A modular flow reactor is formed of a plurality of modules, wherein each module comprises a body having at least one conduit passing therethrough, and wherein a plurality of said modules are aligned along a longitudinal axis such that said conduits of said modules are aligned to form a passage for fluid, wherein each module has a length along said longitudinal axis which is less than the length of the module perpendicular to the longitudinal axis. The modules are “slices” rather than “tubes” and a plurality of said modules can be aligned linearly so that the conduits form a tube.

Description

FIELD OF THE INVENTION

The present invention relates to a modular flow reactor and to a module for said reactor. In particular, it relates to a reactor which can be assembled and disassembled easily for cleaning, can be manufactured by means of additive manufacturing techniques, including 3D ‘printing’ or a variety of conventional manufacturing techniques at low cost and which can have different functions depending on the needs of a variety of synthesis or formulation schemes permitting access to a range of conditions.

BACKGROUND OF THE INVENTION

Chemical synthesis is still driven to fit available apparatus and new chemical processes are largely designed and executed without taking into consideration the best reactor configuration or (importantly) scalability for pilot or market scale production. Currently, discovery generally takes place in conventional round flask (or batch) reactors. However, flow reactors are becoming increasingly important in discovery and synthesis of new molecules and processes.

Flow reactors (sometimes called continuous reactors) are in their simplest form tubes along which a fluid is able to flow and within which a reaction is able to take place. They promote the use of continuous processing that is inherently scalable with the potential of seamless transition from discovery to industrial scale production. Although they have been around for a while and a number of supporting studies have been conducted, flow reactors are used very rarely at the moment on a routine basis and only by a small number of laboratories. A number of other laboratory scale reactor designs have been proposed but their use is still very limited with scalability being questionable.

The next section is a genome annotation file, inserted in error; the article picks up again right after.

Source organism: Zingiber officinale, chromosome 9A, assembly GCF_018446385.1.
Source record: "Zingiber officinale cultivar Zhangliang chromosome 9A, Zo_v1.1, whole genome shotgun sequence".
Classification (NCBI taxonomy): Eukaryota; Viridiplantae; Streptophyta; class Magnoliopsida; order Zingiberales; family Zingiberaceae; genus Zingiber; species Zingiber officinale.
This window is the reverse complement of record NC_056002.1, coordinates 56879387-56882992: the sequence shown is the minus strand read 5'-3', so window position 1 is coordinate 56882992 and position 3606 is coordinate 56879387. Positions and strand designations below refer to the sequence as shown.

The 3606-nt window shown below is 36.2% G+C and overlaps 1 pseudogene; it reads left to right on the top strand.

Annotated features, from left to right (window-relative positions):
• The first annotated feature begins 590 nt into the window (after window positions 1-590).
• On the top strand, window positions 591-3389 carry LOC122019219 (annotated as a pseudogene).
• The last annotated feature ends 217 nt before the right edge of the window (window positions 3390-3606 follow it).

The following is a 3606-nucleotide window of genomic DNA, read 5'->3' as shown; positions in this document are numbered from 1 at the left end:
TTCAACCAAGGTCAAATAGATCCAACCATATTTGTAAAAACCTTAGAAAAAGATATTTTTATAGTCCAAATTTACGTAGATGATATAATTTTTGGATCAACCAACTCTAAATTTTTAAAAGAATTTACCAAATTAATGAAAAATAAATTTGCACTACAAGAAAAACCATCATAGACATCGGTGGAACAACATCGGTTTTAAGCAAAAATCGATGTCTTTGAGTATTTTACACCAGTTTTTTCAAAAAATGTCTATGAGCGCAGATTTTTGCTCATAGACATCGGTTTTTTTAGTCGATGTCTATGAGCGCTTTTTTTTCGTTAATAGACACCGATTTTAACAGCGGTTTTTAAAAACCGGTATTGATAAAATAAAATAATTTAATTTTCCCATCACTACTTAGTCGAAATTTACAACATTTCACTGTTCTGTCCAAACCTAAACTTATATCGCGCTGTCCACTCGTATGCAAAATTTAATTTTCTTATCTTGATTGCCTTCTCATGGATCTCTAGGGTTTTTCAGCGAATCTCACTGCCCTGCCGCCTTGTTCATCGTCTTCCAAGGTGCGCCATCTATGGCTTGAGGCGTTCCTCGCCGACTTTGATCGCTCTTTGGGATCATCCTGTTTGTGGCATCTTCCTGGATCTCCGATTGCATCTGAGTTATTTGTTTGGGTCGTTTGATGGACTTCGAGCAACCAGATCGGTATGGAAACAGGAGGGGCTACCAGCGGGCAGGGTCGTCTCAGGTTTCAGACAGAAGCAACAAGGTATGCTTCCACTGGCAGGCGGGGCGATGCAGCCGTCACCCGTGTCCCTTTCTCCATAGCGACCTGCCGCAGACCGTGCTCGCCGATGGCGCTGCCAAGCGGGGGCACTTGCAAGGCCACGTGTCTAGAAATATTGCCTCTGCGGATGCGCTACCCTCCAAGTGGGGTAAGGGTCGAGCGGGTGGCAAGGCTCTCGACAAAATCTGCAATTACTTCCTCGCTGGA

Reactor configurations in current research efforts are largely ad hoc and focused on specific conditions of (for example) temperature and pressure. Because of this specificity, the configurations in question do not easily permit access to a wide range of operating conditions or provide support for studies relating to optimal synthetic route selection and reaction optimisation, without redesign and assembly. Additional apparatus is also required for monitoring, probing, measuring, data collection etc. that must be integrated into the reactor, which typically raises the cost and requires additional effort for integration and calibration. Finally, replication of reported reactions across laboratories is not easy as it requires considerable effort to replicate the reported configuration with substantial consequent trial and error.